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December 06, 1985 - Image 7

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Publication:
The Michigan Daily, 1985-12-06

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ARTS
Friday, December 6, 1985

The Michigan Daily

Page 7

Lonnie

Brooks

dishes

tasty weekend blues

Singer/songwriter Nanci Griffith comes north of the Mason Dixon from Texas for the third time in a year. Her
first show at last year's Ann Arbor Folk Festival prompted a quick return engagement at The Ark last spring.
Her sensitive lyrics and intelligent asides make her one of the most promising of the new generation of folk
stars. Her show Sunday evening at The Ark will be worthwhile for her longtime fans as well as newer recruits.
Tickets are $7, the performance will start at 8:00 p.m.

By Rebecca Chung
I T'M SO EXCITED! The
I performance is only two weeks
away and I already can't wait! This is
the greatest piece of music I've ever
sung, and it's going to be good!
Everybody's psyched!"
So spoke Sean Oslin, a member of the
University Choral Union, en-
thusiastically commenting on the
Choral Union's upcoming performan-
ce of George Frederick Handel's
Messiah, this weekend at Hill
Auditorium.
Over 200 students, faculty, and Ann
Arborites will perform this master-
piece. They will be led by Donald
Bryant, and joined by Kathryn
Bouleyn (soprano), Mary Wescott
(mezzo-soprano), Carroll Freeman
(tenor), William Parker, (baritone),
and the University Symphony Or-
chestra.
This performance of the Messiah is
an annual event in Ann Arbor. The
tradition was launched in 1879, when
four churches decided to create an in-
terdenominational choir between
them to sing the choruses from the
work. Later, they broadened their
repetoire, opened up their member-
ship - and the Choral Union was
born, giving their first complete per-
formance of the Messiah in 1886.
Handel received the libretto and
oratorio in 1741 from a Charles Jen-
nens, and completed the first draft on
September 14, 1741. For unclear
reasons, he brought it with him, un-
polished, on a trip to Dublin he made
in November of that year, where it
was performed the next year at a
charity concert.
Opinions about the Messiah were
rather polemic. Jennens wrote in a
letter that "he has made a fine Enter-
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tainment of it, tho' not near so good as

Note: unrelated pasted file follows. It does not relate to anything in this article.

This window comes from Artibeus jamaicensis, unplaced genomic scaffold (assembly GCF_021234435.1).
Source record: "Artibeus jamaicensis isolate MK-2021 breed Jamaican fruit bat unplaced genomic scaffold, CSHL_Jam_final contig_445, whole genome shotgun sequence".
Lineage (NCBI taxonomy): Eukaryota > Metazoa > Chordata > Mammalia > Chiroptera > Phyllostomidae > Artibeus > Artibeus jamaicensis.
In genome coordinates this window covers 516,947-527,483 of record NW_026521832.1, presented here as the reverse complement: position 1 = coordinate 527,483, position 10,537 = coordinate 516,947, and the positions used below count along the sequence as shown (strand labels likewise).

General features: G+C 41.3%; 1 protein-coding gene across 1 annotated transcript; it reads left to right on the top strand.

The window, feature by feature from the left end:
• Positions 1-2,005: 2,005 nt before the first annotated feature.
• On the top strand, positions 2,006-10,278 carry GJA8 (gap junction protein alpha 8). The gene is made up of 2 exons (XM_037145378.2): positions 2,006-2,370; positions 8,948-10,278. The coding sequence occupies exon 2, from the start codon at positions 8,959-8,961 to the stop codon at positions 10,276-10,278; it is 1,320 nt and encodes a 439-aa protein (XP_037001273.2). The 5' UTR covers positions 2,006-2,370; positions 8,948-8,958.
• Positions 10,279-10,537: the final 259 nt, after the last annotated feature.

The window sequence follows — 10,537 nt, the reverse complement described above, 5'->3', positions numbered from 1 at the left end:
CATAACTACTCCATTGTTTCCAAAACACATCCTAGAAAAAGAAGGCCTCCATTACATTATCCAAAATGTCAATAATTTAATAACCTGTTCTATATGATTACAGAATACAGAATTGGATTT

he might and ought to have done... I
have with great difficulty made him
correct some of the grossest faults in
the composition, but he retained his
Overture obstinately, in which there
are passages far unworthy of Handel,
but much more unworthy of the
Messiah."
Jennens was not the only one who
worried about doing justice to the
subject of the work. Once word
reached London that a piece about the
Redemption was being performed,
church officials quickly expressed
their alarm. One protester, under the

Handel's

nom-de-plume Phildlethes, wrote -
"It seems the Old Testament is not to
be prophaned alone, nor God by the
Name of Jehovah only, but the New
must be joined with it, and God by the
most sacred, the most merciful name
Messiah... How will this appear to Af-
ter-ages, when it shall be read in
History, that in such an Age the
People of England were arriv'd to
such a Height Impiety and
Prophaness, that most sacred things
were suffer'd to be used a publick
Diversion?"
However, when no one worried
See TRADITION, Page 8

Messiah':

. a tradition continues

ASIA
+ SALES
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&o
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with 1 TOPPING
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L ONNIE BROOKS by any other
name would smell as sweet. Yeah
man! The genuine article. The legen-
dary blues guitarist who toured as
Lee Baker, Jr. from East Texas, and
A- r

VE

.. - - - -

had a '50s hit with "Family Rules" as
Guitar Junior will be playing Rick's
this Friday and Saturday. Brooks is a
fine musician with a fine band. And
more.
A Louisiana native, Lonnie Brooks
was born in Dubuisson in 1933. He
didn't really start to play serious
guitar 'til he was in his 20's, but
quickly landed a gig with Clifton
Chenier. Working with the cajun king
of zydeco helped shape Lonnie's
sound. His singing and playing both
reflect the hot, cosmopolitan, nearly
religious zydeco flavoring. Tasty.
Over the years Lonnie has played
countless jobs in bars and dance halls
throughout the South. He established
quite a reputation as Guitar Junior
with the Southern hit status of
"Family Rules," expanding the tales
of his electrifying live performances.
How did we come to think of this
young Southern rocker as one of the
prime exponents of the Chicago blues
sound?

It was 1959 and Guitar Junior was
touring with the amazing vocalist
Sam Cooke. Junior (Brooks) had the
opportunity to tour Chicago with
Cooke, and decided to stay on in the
Northern blues mecca and make a
name for himself. Really. The windy
city already had its own Guitar
. Junitr. Brooks let go of his non de guitar
and became Lonnie Brooks. Thank-
fully.
Brooks leads a hot Chicago style
band that should have you shakin' and
shimmyin' before the big man even
takes the stage. His singing is a tur-
bulent blend of cajun sobs and
Chicago growling. And the guitar. My
God, what an acrobat. Lonnie Brooks.
If you are lucky enough to hear him
Friday or Saturday night you will
remember the name of the bluesman
after you have long forgotten that the
bar was Rick's and the town was Ann
Arbor. An education.
Marc S. Taras

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